Only time will tell if the recent tariff threats are another example of President Trump’s unconventional negotiating tactics or if his administration is truly bent on risking a large-scale global trade war. Few would disagree that a full-blown trade war would leave both the U.S. and China worse off. For that reason alone, many expect China and the U.S. to find a solution that would result in fairer, but still free trade. China threatened to match dollar-for-dollar U.S. tariffs by issuing its own list of U.S. products of comparable value, focusing especially on politically sensitive agriculture and aircraft that would be subject to duties if the U.S. follows through with its proposed trade sanctions. After last year’s tax cuts, the U.S. needs foreign capital to finance near term deficit increases, while China needs a long period of sustainable economic growth and a slower pace of debt accumulation to reduce leverage as it transitions from a manufacturing-based economy to a service-oriented economy. Thus, we are hopeful that President Trump’s tariff threats were made in order to gain an upper hand in talks and extract concessions from China such as cutting tariffs and opening up its service sector, which would actually raise China’s own productivity and could turn in to a win-win situation. Nevertheless, China’s government was concerned enough about the potential effects of a trade war that for the first time in two years the People’s Bank of China announced a reduction in the portion of deposits commercial banks are required to hold in reserve. This move is projected to free up $200 billion in funds to encourage banks to lend more and is being viewed as a pre-emptive action aimed at bolstering economic growth.
After dealing with lackluster economic growth for years, the European Union (“EU”) is finally coming off a year in 2017 that saw growth at its fastest pace in 10 years and economic confidence soar to a two-decade high. This led to the European Central Bank (“ECB”) dropping a long-held pledge to accelerate its 30 billion-a-month bond-buying program if the region’s economy deteriorates. Thus, the risk of trade wars could not come at a worse time for the EU, which is only recently starting to pull back from the brink of the Eurozone Debt Crisis, has banks that are still far from healthy, and is still working on a framework for centralized fiscal policy. ECB officials warned at their March policy meeting that a stronger Euro, possible trade conflicts triggered by the U.S. administration, volatile financial markets and the U.K.’s withdrawal from the European Union all pose threats to the region’s export-focused economy. Signs of weaker growth, a falling rate of inflation and wages that continue to be slow to rise even as the unemployment rate declines are all factors that support ECB President Mario Draghi’s view that the ECB will need to move cautiously as it phases out its giant bond-buying program.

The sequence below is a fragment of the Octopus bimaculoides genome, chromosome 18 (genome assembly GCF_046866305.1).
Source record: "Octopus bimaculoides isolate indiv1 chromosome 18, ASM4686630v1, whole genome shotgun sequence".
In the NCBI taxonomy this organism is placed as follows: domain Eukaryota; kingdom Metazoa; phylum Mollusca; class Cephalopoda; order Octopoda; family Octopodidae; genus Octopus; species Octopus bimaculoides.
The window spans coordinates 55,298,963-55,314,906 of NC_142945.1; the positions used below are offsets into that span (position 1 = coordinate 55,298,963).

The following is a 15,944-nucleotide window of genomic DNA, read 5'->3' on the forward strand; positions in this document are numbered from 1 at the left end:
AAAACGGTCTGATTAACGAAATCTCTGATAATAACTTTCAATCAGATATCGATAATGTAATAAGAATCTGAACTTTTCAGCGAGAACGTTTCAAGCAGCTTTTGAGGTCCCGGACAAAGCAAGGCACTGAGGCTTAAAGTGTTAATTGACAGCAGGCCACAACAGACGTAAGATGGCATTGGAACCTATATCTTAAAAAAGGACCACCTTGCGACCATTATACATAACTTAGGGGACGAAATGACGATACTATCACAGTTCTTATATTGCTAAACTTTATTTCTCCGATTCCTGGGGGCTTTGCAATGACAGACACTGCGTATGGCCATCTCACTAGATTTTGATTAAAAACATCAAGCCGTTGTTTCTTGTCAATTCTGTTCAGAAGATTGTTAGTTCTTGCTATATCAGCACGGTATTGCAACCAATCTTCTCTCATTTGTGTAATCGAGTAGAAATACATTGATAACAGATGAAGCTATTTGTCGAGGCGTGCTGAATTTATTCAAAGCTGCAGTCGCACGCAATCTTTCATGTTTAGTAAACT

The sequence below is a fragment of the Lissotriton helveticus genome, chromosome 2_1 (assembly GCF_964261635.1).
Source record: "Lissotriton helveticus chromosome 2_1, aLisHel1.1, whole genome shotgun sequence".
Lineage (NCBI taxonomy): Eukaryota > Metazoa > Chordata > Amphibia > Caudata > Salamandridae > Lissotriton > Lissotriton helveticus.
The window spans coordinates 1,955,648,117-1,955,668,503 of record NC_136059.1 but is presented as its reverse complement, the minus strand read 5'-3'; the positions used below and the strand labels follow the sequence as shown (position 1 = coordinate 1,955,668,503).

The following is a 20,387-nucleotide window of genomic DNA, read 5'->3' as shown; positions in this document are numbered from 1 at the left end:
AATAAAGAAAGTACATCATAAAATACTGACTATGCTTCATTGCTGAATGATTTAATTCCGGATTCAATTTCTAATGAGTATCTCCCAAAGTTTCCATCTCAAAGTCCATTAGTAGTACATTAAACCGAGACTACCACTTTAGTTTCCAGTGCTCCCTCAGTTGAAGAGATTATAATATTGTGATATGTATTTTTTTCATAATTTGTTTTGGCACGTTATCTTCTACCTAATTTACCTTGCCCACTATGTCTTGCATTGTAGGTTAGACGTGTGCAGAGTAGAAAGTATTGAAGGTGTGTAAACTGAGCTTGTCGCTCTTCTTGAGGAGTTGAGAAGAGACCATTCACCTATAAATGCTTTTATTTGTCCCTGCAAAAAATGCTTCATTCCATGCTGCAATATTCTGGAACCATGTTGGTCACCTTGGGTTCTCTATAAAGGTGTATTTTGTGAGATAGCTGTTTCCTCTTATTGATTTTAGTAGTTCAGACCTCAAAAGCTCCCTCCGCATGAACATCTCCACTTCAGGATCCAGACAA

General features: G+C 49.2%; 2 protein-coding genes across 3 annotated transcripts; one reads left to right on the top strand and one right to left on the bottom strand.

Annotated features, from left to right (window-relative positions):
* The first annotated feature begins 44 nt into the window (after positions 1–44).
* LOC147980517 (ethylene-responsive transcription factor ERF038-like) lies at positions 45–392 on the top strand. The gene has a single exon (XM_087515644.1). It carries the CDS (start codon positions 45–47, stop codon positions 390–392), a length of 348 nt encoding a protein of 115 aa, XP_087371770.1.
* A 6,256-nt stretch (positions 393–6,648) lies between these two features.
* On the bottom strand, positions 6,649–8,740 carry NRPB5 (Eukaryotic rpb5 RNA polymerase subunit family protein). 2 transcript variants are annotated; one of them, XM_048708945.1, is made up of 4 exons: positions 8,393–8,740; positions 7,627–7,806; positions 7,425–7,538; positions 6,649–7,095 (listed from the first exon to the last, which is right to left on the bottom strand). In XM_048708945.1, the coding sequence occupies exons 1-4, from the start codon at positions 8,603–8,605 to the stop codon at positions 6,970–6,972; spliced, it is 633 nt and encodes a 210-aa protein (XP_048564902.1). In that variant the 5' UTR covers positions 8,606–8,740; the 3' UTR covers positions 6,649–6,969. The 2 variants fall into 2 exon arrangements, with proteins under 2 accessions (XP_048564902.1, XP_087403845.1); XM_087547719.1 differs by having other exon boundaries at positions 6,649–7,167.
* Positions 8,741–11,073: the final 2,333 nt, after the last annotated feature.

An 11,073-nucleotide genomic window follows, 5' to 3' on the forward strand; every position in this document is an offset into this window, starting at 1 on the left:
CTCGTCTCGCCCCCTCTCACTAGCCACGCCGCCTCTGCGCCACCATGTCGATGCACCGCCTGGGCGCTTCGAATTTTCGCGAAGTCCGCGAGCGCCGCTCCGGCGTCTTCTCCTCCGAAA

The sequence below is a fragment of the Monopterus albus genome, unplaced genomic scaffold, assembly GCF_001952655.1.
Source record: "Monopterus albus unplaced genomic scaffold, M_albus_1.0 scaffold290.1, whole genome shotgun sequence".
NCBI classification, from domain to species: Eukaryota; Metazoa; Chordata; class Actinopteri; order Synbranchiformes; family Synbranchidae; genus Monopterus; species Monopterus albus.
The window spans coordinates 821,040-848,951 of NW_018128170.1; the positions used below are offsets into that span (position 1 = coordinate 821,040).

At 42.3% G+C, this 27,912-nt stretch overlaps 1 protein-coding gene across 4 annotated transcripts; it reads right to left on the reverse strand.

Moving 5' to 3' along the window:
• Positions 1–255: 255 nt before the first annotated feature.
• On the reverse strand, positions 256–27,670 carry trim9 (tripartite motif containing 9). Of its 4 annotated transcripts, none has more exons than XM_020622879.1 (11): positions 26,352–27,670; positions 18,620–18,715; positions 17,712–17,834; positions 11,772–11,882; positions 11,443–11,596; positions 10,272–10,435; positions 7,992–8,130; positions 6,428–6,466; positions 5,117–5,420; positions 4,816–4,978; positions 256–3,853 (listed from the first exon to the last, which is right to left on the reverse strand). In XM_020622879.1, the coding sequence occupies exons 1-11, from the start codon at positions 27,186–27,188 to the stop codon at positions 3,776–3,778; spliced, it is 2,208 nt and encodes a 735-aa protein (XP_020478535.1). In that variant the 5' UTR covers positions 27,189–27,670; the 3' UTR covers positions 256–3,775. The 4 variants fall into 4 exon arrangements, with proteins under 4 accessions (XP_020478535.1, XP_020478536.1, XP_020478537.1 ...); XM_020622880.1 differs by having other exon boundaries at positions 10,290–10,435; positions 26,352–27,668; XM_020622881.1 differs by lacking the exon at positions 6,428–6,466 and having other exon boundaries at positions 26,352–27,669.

The Bank of England (“BOE”) joined other central banks in warning during the quarter that recent financial market turmoil will not deter decision makers from tightening monetary policy. Citing stronger-than-expected growth and record high employment, the BOE indicated they are likely to raise rates at a swifter pace than it expected to just several months ago. This is a welcome development as a very different future was forecast when Britain voted to leave the EU in June 2016. That being said, Britain can ill afford a trade war at a time when it is in the process of withdrawing from its largest trading partner (the EU).
Japan’s central bank also trimmed back its buying of long-term government debt during the quarter, a move that markets took in stride. With eight straight quarters of expansion through the fourth quarter of 2017, Japan’s economy is in the midst of its longest growth streak since its heyday in the late 1980s, with the economy growing at a healthy pace on the back of companies accelerating their capital spending and strong domestic consumption.
Periodic pullbacks in the equity markets, while unpleasant to live through, can be healthy in that they tend to wring out some of the excesses and keep valuations reasonable. Our investment policy concedes that such periods of economic weakness and market declines are inevitable. We suggest the best manner to deal with the uncertainty of the timing and duration of such periods is through adherence to a long-term investment policy rooted in modern portfolio theory and developed with reference to your personal financial plan. We believe this approach has been successful over the longer term for the exact reason that it does not rely on prediction or sentiment. As important, it is our intent that this policy gives you some comfort and confidence when the world around us is so unpredictable and unstable.
Urban Financial Advisory Corporation – April, 2018